Wednesday, October 27, 2004

James Knox Polk

James Knox Polk - This is a good biography of American President James Knox Polk. It is a short and informative read.

From the site:

James Knox Polk ( November 2 , 1795 - June 15 , 1849 ) was the 11th ( 1845 - 1849 ) President of the United States .

Born in North Carolina in 1795 , James Polk was studious and hard working. He graduated from the University of North Carolina in 1818 , became a lawyer , and entered politics . Polk was a member of the United States House of Representatives ( 1825 - 1839 ), also serving as Speaker of the United States House of Representatives ( 1835 - 1839 ), and Governor of Tennessee ( 1839 - 1841).

Democrats nominated dark horse candidate Polk on the ninth ballot of the Democratic National Convention after party favorite Martin Van Buren lost the bid because of his opposition to annexing Texas , a position deemed unacceptable by Southerners and by former president Andrew Jackson .

Told of his nomination in a letter, Polk penned the reply: "It has been well observed that the office of President of the United States should neither be sought nor declined. I have never sought it, nor should I feel at liberty to decline it, if conferred upon me by the voluntary suffrages of my fellow citizens."

Tuesday, October 26, 2004

Wikinfo - Muhammad

Wikinfo - Muhammad. This is a nice biography of the Prophet Muhammad from the Web encyclopedia Wikinfo.

From the site:

Muhammad was born after his father Abd Allah had died. April 20 570 is sometimes given as his birthdate. He was first placed under the care of his paternal grandfather Abd al-Muttalib who was a former leader of the prestigious Hashim clan (which was part of the tribe to Quraysh). Because the climate of Mecca was considered unhealthy Muhammad was given as an infant to a wet nurse from a nomadic tribe and spent some time in the desert. (This was a common practice among the Meccan upper class.) When he was 6 Muhammad's mother Amina died and when he was 8 his grandfather Abd al-Muttalib also died. Muhammad now came under care of his uncle Abu Talib the new leader of the Hashim clan, of the Quraysh tribe - the most powerful in Mecca.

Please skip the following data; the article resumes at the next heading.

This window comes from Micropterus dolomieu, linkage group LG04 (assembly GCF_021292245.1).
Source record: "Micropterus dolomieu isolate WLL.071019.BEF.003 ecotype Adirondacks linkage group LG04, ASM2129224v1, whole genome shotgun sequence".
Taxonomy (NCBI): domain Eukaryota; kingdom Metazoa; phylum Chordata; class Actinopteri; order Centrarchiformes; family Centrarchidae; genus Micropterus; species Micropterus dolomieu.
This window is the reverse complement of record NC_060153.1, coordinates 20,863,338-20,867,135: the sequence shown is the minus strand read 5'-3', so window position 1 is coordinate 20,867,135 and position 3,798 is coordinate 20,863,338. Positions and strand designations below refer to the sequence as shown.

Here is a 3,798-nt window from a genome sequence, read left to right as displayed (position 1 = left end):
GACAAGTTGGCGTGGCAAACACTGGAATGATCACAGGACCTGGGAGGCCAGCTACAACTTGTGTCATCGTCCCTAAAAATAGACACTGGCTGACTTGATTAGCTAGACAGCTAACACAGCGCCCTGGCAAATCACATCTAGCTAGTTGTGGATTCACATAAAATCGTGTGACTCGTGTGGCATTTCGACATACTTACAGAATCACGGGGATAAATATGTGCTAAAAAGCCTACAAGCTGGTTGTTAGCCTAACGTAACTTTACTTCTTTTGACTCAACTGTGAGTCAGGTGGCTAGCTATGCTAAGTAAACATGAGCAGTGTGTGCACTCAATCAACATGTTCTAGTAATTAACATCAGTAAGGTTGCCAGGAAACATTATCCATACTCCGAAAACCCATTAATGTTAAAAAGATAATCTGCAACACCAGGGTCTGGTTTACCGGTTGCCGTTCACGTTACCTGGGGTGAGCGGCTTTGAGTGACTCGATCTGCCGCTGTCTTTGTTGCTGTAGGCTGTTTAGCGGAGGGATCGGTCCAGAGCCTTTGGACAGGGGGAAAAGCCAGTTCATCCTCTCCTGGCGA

Mecca was a desert city-state whose main distinction was the Kaaba, reputedly built by Abraham, the traditional patriarch of the Jews. Most of Mecca's inhabitants were idol worshippers. It was a commercial centre with no natural resources of its own, visited by many foreign traders.

As a teenager Muhammad began accompanying his uncle on trading journeys to Syria. He was thus well travelled and familiar with many foreign ways.

By all accounts Muhammad played a very active role in the civic life of his city. His uncle Zubair founded the order of chivalry known as the Hilf al-fudul, which assisted the oppressed of the city, local inhabitants and foreign visitors. Muhammad was an enthusiastic member. He assisted in some dispute resolution, most notably when the Ka'aba caught fire and burned to the ground, and the Meccan leaders all wanted the honour of fixing the sacred Black Stone in place when it was rebuilt. Muhammad was the judge chosen to solve the problem; His solution was to spread a white sheet on the ground, place the Black Stone in the middle, and ask the tribal leaders to carry it to its site by holding the corners of the sheet. Muhammad himself then fixed the stone in its place.

Monday, October 25, 2004

History of Micronesia

History of Micronesia. This is a "micro" history of Micronesia. There isn't a lot here...

From the site: